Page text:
As a backyard farmer or someone who just wants to rear farm animals, you might be wondering which animals can live together.
And one very common one is can ducks and rabbits get along?
Ducks and rabbits cannot get along fine as they are both different species of animals with different breeding habits. They eat different foods and they have different behaviors. So keeping them together might be a problem.
You must be wondering what kind of article this is? It is very simple, I want to bring you an in depth analysis on if ducks and rabbits get along or if the statement is just a figment of imagination and that these two animals can never get along.
The fact that these two animals are not from the same species, and as such are not exposed to the same experiences makes for a difficult straight answer to the question if ducks and rabbits get along.
However, it is important for you to understand if they can get along just in case you are contemplating having them both around you.
I aim to shed some light on both sides of the coin in this article.
What are the differences in Instincts and Behavioral patterns that prevents ducks and rabbits from getting along?
When you realize that these are two different animals, it is important to check the differences in instincts and behavioral patterns.
This can give you an insight into if ducks and rabbits get along despite these differences.
How different are Ducks and Rabbits in instincts and Behavioral patterns?
Related: Check out this article I wrote on can ducks eat celery?
Freedom v Conservativeness
A Duck is a small wild or domesticated web footed broad billed swimming bird usually having a depressed body and short legs, while a Rabbit is a small mammal with fluffy, short tails, whiskers and distinctive long ears.
From these descriptions, a duck is a swimming bird that requires freedom to roam around and play with water or splash water around if a pool is provided for it.
A Rabbit on the other hand, is a very conservative animal that stays always in the cage and is very protective of its fur from any contamination or stain.
Getting along seems unlikely with constant fighting for territory if put in the same cage.
Care for the young ones
A baby duckling requires the warmth of the mother’s down feathers, so she snuggles them at night to keep them warm.
Adult ducklings have the tendency to kill unfamiliar baby ducklings, imagine now being in the same cage with a rabbit.
A rabbit has the tendency to neglect its baby and refuse to breastfeed it if it smells a stain or contamination on its fur. Imagine how well this can be avoided in the cage with ducks.
A duck eats a variety of food sources such as grasses, aquatic plants, fish, insects, small amphibians, worms, and small mollusks.
A rabbit has a plant based diet and does not eat meat. It’s diet includes grasses, clover, fruits, roots, seeds, buds and tree bark.
In this case, it is possible for the ducks and rabbits to get along if they are both provided with their kind of food and neither is hungry while the other is feeding.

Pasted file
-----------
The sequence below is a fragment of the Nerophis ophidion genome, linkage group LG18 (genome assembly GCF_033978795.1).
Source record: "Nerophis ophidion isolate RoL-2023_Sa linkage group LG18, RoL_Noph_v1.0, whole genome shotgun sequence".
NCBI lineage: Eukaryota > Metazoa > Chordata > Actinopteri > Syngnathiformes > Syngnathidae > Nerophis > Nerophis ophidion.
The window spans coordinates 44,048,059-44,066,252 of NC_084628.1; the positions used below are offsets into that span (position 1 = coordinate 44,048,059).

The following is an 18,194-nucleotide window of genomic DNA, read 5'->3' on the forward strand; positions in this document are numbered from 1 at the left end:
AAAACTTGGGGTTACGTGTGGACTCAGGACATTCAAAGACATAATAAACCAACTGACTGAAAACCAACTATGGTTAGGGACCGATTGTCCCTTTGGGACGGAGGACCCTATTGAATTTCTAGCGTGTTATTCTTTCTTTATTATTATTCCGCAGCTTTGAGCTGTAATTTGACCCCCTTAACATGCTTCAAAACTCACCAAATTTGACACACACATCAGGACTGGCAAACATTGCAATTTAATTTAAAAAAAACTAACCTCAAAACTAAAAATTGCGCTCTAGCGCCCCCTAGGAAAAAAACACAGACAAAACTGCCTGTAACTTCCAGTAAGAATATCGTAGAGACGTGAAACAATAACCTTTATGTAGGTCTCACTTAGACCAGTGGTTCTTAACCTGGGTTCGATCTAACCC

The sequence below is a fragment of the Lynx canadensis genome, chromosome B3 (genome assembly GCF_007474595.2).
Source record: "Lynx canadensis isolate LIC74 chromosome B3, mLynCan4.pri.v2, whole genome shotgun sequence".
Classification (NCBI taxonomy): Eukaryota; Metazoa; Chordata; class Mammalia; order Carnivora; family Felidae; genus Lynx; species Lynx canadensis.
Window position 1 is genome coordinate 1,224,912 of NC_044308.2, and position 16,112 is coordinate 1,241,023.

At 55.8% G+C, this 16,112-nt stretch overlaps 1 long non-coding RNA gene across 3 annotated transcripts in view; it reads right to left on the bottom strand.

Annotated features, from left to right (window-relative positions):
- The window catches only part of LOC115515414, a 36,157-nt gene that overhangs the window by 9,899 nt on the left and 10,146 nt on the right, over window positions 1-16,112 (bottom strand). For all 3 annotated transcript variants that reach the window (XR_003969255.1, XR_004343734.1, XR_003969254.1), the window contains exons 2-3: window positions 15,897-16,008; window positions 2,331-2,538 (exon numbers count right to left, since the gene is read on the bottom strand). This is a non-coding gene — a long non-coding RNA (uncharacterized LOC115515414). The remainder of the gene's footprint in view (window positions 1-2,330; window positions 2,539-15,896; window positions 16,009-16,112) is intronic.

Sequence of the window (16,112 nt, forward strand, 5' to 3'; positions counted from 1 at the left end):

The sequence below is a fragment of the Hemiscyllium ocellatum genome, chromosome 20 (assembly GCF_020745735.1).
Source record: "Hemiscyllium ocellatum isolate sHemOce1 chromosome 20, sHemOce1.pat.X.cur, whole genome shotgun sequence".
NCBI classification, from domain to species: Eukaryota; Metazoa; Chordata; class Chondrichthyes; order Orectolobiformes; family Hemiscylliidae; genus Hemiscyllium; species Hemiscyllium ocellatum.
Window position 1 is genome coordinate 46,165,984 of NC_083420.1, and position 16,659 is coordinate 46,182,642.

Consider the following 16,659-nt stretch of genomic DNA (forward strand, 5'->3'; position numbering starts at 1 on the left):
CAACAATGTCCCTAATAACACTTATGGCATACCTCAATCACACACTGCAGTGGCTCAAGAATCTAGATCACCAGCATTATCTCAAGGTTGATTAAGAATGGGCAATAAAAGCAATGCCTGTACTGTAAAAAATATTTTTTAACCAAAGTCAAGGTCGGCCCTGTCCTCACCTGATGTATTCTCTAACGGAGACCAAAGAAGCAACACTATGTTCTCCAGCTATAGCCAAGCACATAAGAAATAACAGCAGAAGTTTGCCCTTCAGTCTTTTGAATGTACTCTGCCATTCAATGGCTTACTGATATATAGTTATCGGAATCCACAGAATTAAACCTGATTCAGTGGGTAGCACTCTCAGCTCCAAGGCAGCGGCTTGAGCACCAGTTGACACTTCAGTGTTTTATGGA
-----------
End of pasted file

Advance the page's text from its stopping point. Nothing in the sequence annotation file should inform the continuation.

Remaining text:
Susceptibility to infection
The fact that a duck has the freedom to roam around and play with water or splash water around means there is a greater possibility of it being easily infected unlike the rabbit that spends all its life in a cage.
While there is no guarantee that the infection from a duck will be transferred to the rabbit, there is no guarantee that such getting along won’t affect the rabbit in any way.
Difference in reproduction cycle
This may seem unable to create a fuss, only to realize that the rabbit can start destroying the ducks eggs just as a sense of protection for its bunnies who would probably be outnumbered in the cage.
Difference in Digestive and Excretory systems
A duck produces wet feaces which is usually a form of disgust or nausea to the rabbit.
Also a duck’s digestive system is such that it does not chew food and just swallows them. It’s digestive system also has an internal grinder that breaks up the food into smaller pieces.
Unlike rabbits that have digestive systems of mammals and can chew their food and break it down into smaller pieces
A rabbit has a very sensitive digestive system, such that any little contamination of food by the duck from trampling on it or eating from it can cause a negative reaction in the digestive system of a rabbit.
How can ducks and rabbits get along?
If you must have both of them around you, then it is important to ensure that the ducks and rabbits get along.
Put them in separate cages
While there is no evidence to suggest that ducks and rabbits can get along, if you have both of them it is only necessary to have them in different cages where neither interferes with the life cycle of the other.
This ensures that you can pay attention to the needs of both animals.
Buy them when they are babies
Another way though largely unproven by which ducks and rabbits can get along if you must have them is to buy them when they are babies.
In this stage, their natural instincts have not fully kicked in and as such it makes it easier for them to grow together, and get used to each in the same cage.
Ducks and rabbits do not really get along because no matter what, a rabbit is a very shy animal that likes an enclosed space to itself and easily feels threatened.
This suggests that almost every other day, the ducks and rabbits would be at each other’s throats, lunging, kicking and biting in some instances.
A duck is an animal that is not clean enough from loitering around to be in a cage with a rabbit. It is therefore not likely that ducks and rabbits get along.